SSS tight­ens en­force­ment of em­ployer com­pli­ance, col­lects P1.4-B thru le­gal ac­tion

Sun.Star Pampanga - - TOPSTORIES! -

Em­ploy­ers who dis­re­gard their obli­ga­tions with the Social Se­cu­rity Sys­tem (SSS) can ex­pect crim­i­nal and civil le­gal ac­tions against them fol­low­ing the di­rec­tive from the new SSS man­age­ment to in­ten­sify the agency’s en­force­ment of their com­pli­ance with the law.

SSS Se­nior Vice Pres­i­dent and Chief Le­gal Coun­sel Voltaire P. Agas noted that SSS has ini­ti­ated le­gal ac­tions such as is­suance of de­mand let­ters and fil­ing of cases against over 34,000 delin­quent em­ploy­ers since 2010, bring­ing in al­most P1.4 bil­lion in col­lec­tions to date.

“We will not hes­i­tate to go af­ter and file cases against those dis­cov­ered to be vi­o­la­tors of the Social Se­cu­rity (SS) Act, such as non- and un­der­re­port­ing of em­ploy­ees, as well as non- and un­der-re­mit­tance of con­tri­bu­tions. For the past sev­eral years, SSS has been ac­tively go­ing af­ter delin­quent em­ploy­ers, and we will con­tinue to strengthen our cam­paign to en­sure that com­pa­nies obey the law,” he said.

The ef­forts of SSS also re­sulted in a to­tal of 41 em­ployer con­vic­tions since 2010, with a cor­re­spond­ing col­lectible delin­quency of P61.66 mil­lion. SSS plans to fur­ther in­ten­sify its cam­paign to bring down em­ployer delin­quency us­ing the full strength of the law un­der the cur­rent ad­min­is­tra­tion.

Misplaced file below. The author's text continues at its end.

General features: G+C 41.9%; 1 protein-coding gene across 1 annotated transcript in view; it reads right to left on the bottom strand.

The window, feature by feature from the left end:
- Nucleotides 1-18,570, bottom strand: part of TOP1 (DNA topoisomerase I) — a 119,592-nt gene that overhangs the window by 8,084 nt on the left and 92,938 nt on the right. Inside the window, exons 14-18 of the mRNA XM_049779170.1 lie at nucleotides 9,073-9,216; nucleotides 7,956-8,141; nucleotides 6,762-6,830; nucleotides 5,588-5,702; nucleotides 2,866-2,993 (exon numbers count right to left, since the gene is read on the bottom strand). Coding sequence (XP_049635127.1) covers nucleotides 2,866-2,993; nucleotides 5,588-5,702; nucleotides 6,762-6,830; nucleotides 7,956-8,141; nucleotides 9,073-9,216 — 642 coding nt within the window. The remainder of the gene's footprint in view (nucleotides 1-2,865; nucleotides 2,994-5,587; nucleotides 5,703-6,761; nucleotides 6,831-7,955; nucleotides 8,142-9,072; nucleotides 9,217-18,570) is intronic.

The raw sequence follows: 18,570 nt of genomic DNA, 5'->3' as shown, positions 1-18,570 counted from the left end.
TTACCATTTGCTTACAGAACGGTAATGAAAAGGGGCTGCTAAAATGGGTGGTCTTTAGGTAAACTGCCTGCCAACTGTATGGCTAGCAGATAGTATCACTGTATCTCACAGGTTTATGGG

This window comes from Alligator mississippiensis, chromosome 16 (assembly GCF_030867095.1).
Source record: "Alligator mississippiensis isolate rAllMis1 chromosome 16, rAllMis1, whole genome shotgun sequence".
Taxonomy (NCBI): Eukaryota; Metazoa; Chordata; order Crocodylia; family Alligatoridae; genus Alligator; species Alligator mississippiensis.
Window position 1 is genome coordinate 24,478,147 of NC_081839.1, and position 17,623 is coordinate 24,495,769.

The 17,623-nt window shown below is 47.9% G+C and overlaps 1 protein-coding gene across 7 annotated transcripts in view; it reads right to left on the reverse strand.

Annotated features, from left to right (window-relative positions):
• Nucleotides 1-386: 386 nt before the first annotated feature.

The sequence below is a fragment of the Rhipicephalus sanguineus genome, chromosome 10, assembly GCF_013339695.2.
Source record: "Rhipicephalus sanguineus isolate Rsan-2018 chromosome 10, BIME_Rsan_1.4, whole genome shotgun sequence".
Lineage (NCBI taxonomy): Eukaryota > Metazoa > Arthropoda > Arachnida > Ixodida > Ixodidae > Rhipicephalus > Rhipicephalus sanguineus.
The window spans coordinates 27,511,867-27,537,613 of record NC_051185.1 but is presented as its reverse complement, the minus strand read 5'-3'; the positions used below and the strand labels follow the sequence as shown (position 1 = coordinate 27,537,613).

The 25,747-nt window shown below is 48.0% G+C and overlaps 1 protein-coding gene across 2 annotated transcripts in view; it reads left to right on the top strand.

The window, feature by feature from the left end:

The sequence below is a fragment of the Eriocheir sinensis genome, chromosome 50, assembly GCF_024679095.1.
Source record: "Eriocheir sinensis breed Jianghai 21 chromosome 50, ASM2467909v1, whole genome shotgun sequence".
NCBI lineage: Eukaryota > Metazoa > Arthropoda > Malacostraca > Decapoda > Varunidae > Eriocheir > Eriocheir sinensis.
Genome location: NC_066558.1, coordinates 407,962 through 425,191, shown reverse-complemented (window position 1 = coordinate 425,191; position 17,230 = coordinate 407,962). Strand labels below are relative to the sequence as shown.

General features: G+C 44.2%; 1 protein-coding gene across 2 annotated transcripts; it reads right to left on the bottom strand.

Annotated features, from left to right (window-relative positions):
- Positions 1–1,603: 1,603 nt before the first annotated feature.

Agas em­pha­sized the need for the pen­sion fund to max­i­mize the pow­ers pro­vided by the SS Act so that it can in­crease its con­tri­bu­tion col­lec­tions to en­able the fund to grant higher pen­sions and ben­e­fits.

Un­der the law, em­ploy­ers who fail to re­port workers for SSS cov­er­age and re­mit em­ploy­ees’ monthly con­tri­bu­tions will be pun­ished with a fine of P5,000 to P20,000, im­pris­on­ment of six years up to 12 years, or both based on the dis­cre­tion of the court. Em­ploy­ers with delin­quent em­ployee con­tri­bu­tions are also charged a monthly penalty of three per­cent un­til the over­due SSS pre­mi­ums are fully paid.

“Em­ploy­ers who deduct SSS pay­ments from their workers’salaries but fail to re­mit these to the SSS are like­wise guilty of com­mit­ting the crime of estafa, which is also pun­ish­able by im­pris­on­ment un­der the Re­vised Pe­nal Code,” Agas said.

Un­der the SS Act, pri­vate com­pa­nies are re­quired to re­port new workers for SSS cov­er­age within 30 days from the start of em­ploy­ment and re­mit the proper amount of con­tri­bu­tions – in­clud­ing the em­ployer and em­ployee share — to SSS ev­ery month.

“We will craft poli­cies and im­prove our mon­i­tor­ing sys­tems to en­sure that em­ploy­ers faith­fully com­ply with their SSS obli­ga­tions. May this serve as a stern warn­ing to all erring em­ploy­ers to start chang­ing their ways and start do­ing things right,” Agas said.

He also urged em­ploy­ees to take an ac­tive role in as­sert­ing their right to social se­cu­rity pro­tec­tion by re­port­ing to any SSS branch their em­ploy­ers who ne­glect to re­port them for SSS cov­er­age, un­der­re­port their salaries re­sult­ing in lower con­tri­bu­tion pay­ments, or fail to re­mit their con­tri­bu­tions on time.

“Ev­ery pri­vate com­pany, re­gard­less of its size, should fully com­ply with the SSS obli­ga­tions pro­vided by the SS Act. It is the man­date of the law and ev­ery­body has to fol­low,” Agas said. (Press Rel ease)

Newspapers in English

Newspapers from Philippines

© PressReader. All rights reserved.